As business leaders, we need to embrace a mindset of continuous improvement, believing that everything and anything can run, operate, perform and function GREAT. This means actively searching for manual processes to automate, for broken processes to fix, for legacy technologies to replace. It means refusing to say, “It’s the way it’s always been done.”
To adopt a spirit of continuous improvement, you need to be personally ready as an individual leader. You must be in a mind space where you no longer accept the status quo, and that takes energy and effort. But when you do, you can ignite a change movement. At Trilix, we believe that this movement leads to workplace excellence, a heightened level of excellence that is reached when operations and culture are fused together.
To begin subscribing to the notion of continuous improvement, we must be willing to solicit ideas and perspectives across the organization—not just as that top. As Darlene perfectly put it, “It’s about empowering and listening to your employees and having them come up with fresh and innovative ideas so that they start to feel like they are moving their company forward.”
Change Starts on the Frontline
Tom made a powerful statement during the panel. He said he always reminds his clients that “To define is to destroy and to suggest is to create.” As he explained, “When leaders define the change that is going to happen, they get low adoption rates and low engagement because their employees are not part of the solution. Workplace excellence is about empowering individuals to make change.”
As business leaders, we can’t set or enforce the vision; rather we must build it and share it with our teams. When we all own the vision, we all own the steps we must take to execute against that vision. The challenge is that some of us have more of an appetite for change than others.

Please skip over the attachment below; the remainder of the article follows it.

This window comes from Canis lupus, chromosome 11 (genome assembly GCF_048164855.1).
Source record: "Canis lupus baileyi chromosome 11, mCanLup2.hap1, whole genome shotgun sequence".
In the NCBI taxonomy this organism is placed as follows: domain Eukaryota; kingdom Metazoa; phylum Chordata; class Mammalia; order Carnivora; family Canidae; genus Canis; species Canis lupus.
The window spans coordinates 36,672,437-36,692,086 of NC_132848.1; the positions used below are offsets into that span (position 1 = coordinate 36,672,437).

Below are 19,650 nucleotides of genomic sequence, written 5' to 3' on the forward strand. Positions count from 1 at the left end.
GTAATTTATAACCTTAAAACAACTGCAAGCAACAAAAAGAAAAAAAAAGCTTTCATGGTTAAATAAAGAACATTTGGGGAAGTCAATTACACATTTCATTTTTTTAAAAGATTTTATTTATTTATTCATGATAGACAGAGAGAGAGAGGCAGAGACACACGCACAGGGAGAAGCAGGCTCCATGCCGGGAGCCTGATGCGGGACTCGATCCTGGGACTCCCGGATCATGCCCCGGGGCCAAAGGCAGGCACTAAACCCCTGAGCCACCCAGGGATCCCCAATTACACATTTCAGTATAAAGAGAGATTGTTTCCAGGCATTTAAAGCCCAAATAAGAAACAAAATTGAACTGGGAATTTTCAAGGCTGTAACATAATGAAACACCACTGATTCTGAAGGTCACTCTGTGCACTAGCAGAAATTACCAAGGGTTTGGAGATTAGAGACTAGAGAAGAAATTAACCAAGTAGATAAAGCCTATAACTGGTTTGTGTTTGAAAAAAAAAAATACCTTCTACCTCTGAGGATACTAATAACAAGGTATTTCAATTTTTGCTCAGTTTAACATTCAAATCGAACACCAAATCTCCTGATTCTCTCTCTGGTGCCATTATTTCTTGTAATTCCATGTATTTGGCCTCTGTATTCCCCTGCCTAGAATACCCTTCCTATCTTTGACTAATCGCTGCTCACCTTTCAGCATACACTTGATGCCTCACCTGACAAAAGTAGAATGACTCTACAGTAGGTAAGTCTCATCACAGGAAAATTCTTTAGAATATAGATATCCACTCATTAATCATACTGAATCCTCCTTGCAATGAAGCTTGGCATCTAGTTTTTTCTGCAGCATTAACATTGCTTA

When I think of readiness for change, I always think of this model which outlines the three archetypes people assume:
- Climbers: These are the change agents, the individuals who thrive in the face of adversity. They are typically the first to get on board with change.
- Campers: The individuals in this group have the capacity to welcome some change but also feel worried the change might bring complication. So therefore, they do nothing. They take the wait and see approach.
- Captives: These individuals are incredibly change-adverse, seeing change as danger headed their way. They will fight the change at all costs.
Though we move through all archetypes at all phases of our career, the more we can assume the role of the climber, the more we inch closer to workplace excellence within our organizations.
One Step Starts it All
We ended our panel discussion answering one fundamental question: when you hear the phrase “workplace excellence,” what phrase comes to mind?
- My answer was “transformation.”
- Suma said, “continuous improvement.”
- Darlene said, “empowerment.”
- Tom said, “engagement.”
Workplace excellence starts with one small step, one small thought and suddenly you begin to build the bridge to better business outcomes. We left our attendees with one small ask: what is one thing you can do differently tomorrow to start tackling your top process, system and technology challenge?
I will leave you with that question as well. What is the one thing you can do to move your department or organization forward? Sometimes all you need to do to move the needle forward is think of one concept, idea or phrase.
Since our inception, we have been committed to redefining what it means to reach workplace excellence. There are many ways you can stay involved in our conversation from participating in our workplace excellence blog series to bringing us into your organization for a Lunch & Learn! To find out more about these opportunities, drop us a line.